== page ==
Thailand’s journey to become ASEAN’s EV hub

Climate change, rising oil prices, air pollution, government policies, and stringent emission standards – all contribute to the global understanding that electric vehicles (EVs) are needed. This rapid global transition to EVs is putting the ASEAN automotive industry at risk. This is because the primary product is still the internal combustion engine (ICE) vehicle. Among ASEAN countries, Thailand has become an early mover in electric vehicles by declaring itself to be the regional EV production hub with an ambitious plan to convert 50% of its total vehicle production to electric vehicles by 2030. claiming its position in stages.

Step by step with well-designed policies

The first step was March 2017. Thailand’s Board of Investment (BOI) has called for investment in electric vehicle and hybrid incentive programs. The BOI has provided significant excise duty reductions and corporate income tax exemptions for up to eight years to manufacturers that use locally produced batteries and key electrical components in their vehicles. The program involved about 20 of his OEMs, including most of the major Japanese and European companies (Toyota, Honda, Nissan, Mitsubishi, Mercedes-Benz, BMW), with a total investment of over US$3.3 billion. . However, the OEMs he joined primarily produced hybrids and plug-in hybrids (PHEVs).

In late 2020, the BOI sought to focus on battery electric vehicle (BEV) technology with its next incentive program, resulting in significant returns on investments in BEV projects worth at least 5 billion baht. Chinese automaker. At this stage, China’s leading automaker Great Wall Motor successfully invested and built a full-scale car factory, which was used as the main production base for right-hand drive vehicles and electric vehicles in the ASEAN region.

The BOI also approved an application from Horizon Plus, a joint venture between Hon Hai Technology Group (Foxconn) and PTT Public Company Limited, Thailand’s largest listed conglomerate. Horizon Plus has established a BEV manufacturing plant with an annual capacity of 50,000 units, increasing the potential for BEV production in Thailand. Horizon Plus plans to start producing NETA-branded BEVs in Thailand in 2024.

This February, the Thai government took another big step by announcing a new BEV incentive package. This latest package includes a reduction in import duty of up to 40% for CBU BEVs, a revised excise tax reduction from 8% to 2% for BEV passenger cars and 0% for BEV pickups, and a huge value of 70,000-150,000 baht. of cash subsidies included. per unit for BEV buyers. This stimulus package is designed to revitalize BEV sales by initially offering benefits to imported BEVs. Automakers participating in the program must offset the volume of imported BEVs by producing similar his BEVs locally so that the ratio of imports to local production is 1:1 by 2024. . We can extend the deadline until 2025, but after that we will have to produce at a ratio of 1:1.5. Several OEMs, including MG, Great Wall Motors, Toyota and NETA, have quickly signed memorandums of understanding (MoUs) with the government for this package.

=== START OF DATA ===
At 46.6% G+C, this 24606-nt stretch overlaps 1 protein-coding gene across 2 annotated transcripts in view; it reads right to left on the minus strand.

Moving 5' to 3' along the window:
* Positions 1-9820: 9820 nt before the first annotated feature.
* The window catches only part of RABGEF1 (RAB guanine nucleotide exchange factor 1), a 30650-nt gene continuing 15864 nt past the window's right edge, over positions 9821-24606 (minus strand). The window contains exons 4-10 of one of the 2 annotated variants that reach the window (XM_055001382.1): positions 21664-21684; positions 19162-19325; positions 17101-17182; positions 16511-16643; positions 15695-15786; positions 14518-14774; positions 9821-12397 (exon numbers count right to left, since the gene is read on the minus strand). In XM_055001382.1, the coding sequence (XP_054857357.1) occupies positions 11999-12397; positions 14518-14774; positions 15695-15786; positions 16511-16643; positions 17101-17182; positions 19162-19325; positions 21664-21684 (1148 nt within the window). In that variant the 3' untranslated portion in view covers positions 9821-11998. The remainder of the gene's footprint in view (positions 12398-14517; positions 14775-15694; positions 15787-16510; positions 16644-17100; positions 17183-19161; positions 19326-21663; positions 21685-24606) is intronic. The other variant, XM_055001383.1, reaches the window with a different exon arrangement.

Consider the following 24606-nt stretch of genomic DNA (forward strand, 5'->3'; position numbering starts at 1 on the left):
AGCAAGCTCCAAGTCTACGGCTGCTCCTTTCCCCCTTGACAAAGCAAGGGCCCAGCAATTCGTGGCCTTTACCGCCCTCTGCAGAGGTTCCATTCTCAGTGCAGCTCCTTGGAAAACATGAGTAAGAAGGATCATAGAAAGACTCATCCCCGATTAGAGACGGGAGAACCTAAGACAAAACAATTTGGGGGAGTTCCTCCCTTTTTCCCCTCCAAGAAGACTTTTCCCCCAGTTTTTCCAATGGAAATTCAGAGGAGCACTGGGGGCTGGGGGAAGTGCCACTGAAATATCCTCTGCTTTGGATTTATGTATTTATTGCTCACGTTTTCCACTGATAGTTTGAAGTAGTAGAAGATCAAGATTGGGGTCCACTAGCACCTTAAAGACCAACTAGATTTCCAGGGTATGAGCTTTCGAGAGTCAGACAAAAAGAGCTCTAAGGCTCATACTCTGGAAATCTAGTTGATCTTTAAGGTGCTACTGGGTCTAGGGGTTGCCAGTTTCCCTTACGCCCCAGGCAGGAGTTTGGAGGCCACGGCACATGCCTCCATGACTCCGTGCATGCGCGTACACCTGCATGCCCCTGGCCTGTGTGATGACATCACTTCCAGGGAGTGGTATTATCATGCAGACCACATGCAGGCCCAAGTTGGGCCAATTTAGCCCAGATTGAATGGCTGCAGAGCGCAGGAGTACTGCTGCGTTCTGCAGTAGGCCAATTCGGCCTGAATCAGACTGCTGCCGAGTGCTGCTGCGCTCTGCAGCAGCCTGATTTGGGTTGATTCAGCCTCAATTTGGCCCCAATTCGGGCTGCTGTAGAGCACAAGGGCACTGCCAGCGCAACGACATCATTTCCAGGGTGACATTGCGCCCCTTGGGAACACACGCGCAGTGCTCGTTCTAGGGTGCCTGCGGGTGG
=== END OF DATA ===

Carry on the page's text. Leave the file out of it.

Most recently, on September 8, 2022, Chinese electric vehicle giant BYD signed a contract to purchase land in Thailand’s Eastern Economic Corridor (EEC) and build its first electric vehicle production plant in Southeast Asia. BOI has approved his 18 billion baht BEV plan for BYD, which will produce about 150,000 vehicles a year for the Thai market and exports. BYD also expressed interest in its new BEV incentive package.

With the cash subsidy package implemented, participating OEMs each received over 3,000 pre-orders within a month and now have to temporarily suspend pre-orders due to chip shortages. Hmm. He expects sales of his BEV passenger vehicles to exceed 14,000 this year, a significant improvement compared to just 1,894 He BEVs sold in 2021.

These EV sales and EV-related investments mark Thailand’s significant progress towards becoming ASEAN’s EV production hub.

the challenge continues

One of the biggest obstacles for BEVs is the lack of a large charging network. As of March, there are only 944 charging stations across Thailand, more than half of which are in the Bangkok metropolitan area. This unevenly distributed charging network can cause range anxiety for BEV owners. Having a charging infrastructure with convenient proximity and driving range allows end-users the freedom to move without restrictions, increasing positive public perception.

In an effort to improve the country’s charging network, in April this year, the BOI approved incentives for investing in charging stations, giving charging service providers a 3-5 year tax exemption period.

The availability of public chargers is a key factor in boosting demand for BEVs and ensuring steady growth. Thailand’s EV charging ecosystem needs to expand accordingly to become ASEAN’s EV hub. Thailand’s journey to become ASEAN’s EV hub

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